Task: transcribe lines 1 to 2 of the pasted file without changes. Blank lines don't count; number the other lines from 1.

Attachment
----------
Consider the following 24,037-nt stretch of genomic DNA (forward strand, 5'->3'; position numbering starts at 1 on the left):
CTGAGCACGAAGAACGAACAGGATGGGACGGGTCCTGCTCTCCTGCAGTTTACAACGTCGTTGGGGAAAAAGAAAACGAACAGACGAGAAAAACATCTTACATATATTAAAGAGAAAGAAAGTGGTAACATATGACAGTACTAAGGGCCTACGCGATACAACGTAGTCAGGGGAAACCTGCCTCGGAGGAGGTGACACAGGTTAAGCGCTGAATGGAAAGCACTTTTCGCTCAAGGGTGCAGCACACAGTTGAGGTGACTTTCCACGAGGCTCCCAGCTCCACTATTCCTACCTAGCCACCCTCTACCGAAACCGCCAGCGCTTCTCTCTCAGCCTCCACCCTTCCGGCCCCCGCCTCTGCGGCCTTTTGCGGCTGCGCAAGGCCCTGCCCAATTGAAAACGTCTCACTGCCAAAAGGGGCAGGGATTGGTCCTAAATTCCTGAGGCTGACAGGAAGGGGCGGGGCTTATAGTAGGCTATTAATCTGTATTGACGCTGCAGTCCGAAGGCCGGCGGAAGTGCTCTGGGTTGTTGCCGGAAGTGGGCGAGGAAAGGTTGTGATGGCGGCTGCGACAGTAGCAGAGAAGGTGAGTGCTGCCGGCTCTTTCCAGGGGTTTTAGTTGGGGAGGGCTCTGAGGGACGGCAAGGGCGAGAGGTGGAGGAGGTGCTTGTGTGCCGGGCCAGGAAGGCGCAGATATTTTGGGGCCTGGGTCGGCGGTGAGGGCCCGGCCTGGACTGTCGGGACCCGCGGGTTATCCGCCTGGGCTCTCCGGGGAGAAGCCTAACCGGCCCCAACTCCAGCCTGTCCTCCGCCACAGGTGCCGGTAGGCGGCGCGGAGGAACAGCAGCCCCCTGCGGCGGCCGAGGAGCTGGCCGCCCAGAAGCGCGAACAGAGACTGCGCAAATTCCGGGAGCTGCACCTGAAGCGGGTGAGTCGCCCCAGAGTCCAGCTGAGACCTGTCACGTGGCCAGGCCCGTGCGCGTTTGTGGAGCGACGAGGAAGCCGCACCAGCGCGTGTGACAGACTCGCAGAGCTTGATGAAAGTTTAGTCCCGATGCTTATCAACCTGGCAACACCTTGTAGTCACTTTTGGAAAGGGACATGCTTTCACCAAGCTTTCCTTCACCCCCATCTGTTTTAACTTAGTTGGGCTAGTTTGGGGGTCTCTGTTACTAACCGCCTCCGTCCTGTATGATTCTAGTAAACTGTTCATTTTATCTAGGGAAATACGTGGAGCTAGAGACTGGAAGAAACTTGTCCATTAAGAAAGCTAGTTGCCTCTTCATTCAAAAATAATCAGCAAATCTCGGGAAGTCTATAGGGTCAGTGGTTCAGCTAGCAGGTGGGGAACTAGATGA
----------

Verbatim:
Consider the following 24,037-nt stretch of genomic DNA (forward strand, 5'->3'; position numbering starts at 1 on the left):
CTGAGCACGAAGAACGAACAGGATGGGACGGGTCCTGCTCTCCTGCAGTTTACAACGTCGTTGGGGAAAAAGAAAACGAACAGACGAGAAAAACATCTTACATATATTAAAGAGAAAGAAAGTGGTAACATATGACAGTACTAAGGGCCTACGCGATACAACGTAGTCAGGGGAAACCTGCCTCGGAGGAGGTGACACAGGTTAAGCGCTGAATGGAAAGCACTTTTCGCTCAAGGGTGCAGCACACAGTTGAGGTGACTTTCCACGAGGCTCCCAGCTCCACTATTCCTACCTAGCCACCCTCTACCGAAACCGCCAGCGCTTCTCTCTCAGCCTCCACCCTTCCGGCCCCCGCCTCTGCGGCCTTTTGCGGCTGCGCAAGGCCCTGCCCAATTGAAAACGTCTCACTGCCAAAAGGGGCAGGGATTGGTCCTAAATTCCTGAGGCTGACAGGAAGGGGCGGGGCTTATAGTAGGCTATTAATCTGTATTGACGCTGCAGTCCGAAGGCCGGCGGAAGTGCTCTGGGTTGTTGCCGGAAGTGGGCGAGGAAAGGTTGTGATGGCGGCTGCGACAGTAGCAGAGAAGGTGAGTGCTGCCGGCTCTTTCCAGGGGTTTTAGTTGGGGAGGGCTCTGAGGGACGGCAAGGGCGAGAGGTGGAGGAGGTGCTTGTGTGCCGGGCCAGGAAGGCGCAGATATTTTGGGGCCTGGGTCGGCGGTGAGGGCCCGGCCTGGACTGTCGGGACCCGCGGGTTATCCGCCTGGGCTCTCCGGGGAGAAGCCTAACCGGCCCCAACTCCAGCCTGTCCTCCGCCACAGGTGCCGGTAGGCGGCGCGGAGGAACAGCAGCCCCCTGCGGCGGCCGAGGAGCTGGCCGCCCAGAAGCGCGAACAGAGACTGCGCAAATTCCGGGAGCTGCACCTGAAGCGGGTGAGTCGCCCCAGAGTCCAGCTGAGACCTGTCACGTGGCCAGGCCCGTGCGCGTTTGTGGAGCGACGAGGAAGCCGCACCAGCGCGTGTGACAGACTCGCAGAGCTTGATGAAAGTTTAGTCCCGATGCTTATCAACCTGGCAACACCTTGTAGTCACTTTTGGAAAGGGACATGCTTTCACCAAGCTTTCCTTCACCCCCATCTGTTTTAACTTAGTTGGGCTAGTTTGGGGGTCTCTGTTACTAACCGCCTCCGTCCTGTATGATTCTAGTAAACTGTTCATTTTATCTAGGGAAATACGTGGAGCTAGAGACTGGAAGAAACTTGTCCATTAAGAAAGCTAGTTGCCTCTTCATTCAAAAATAATCAGCAAATCTCGGGAAGTCTATAGGGTCAGTGGTTCAGCTAGCAGGTGGGGAACTAGATGA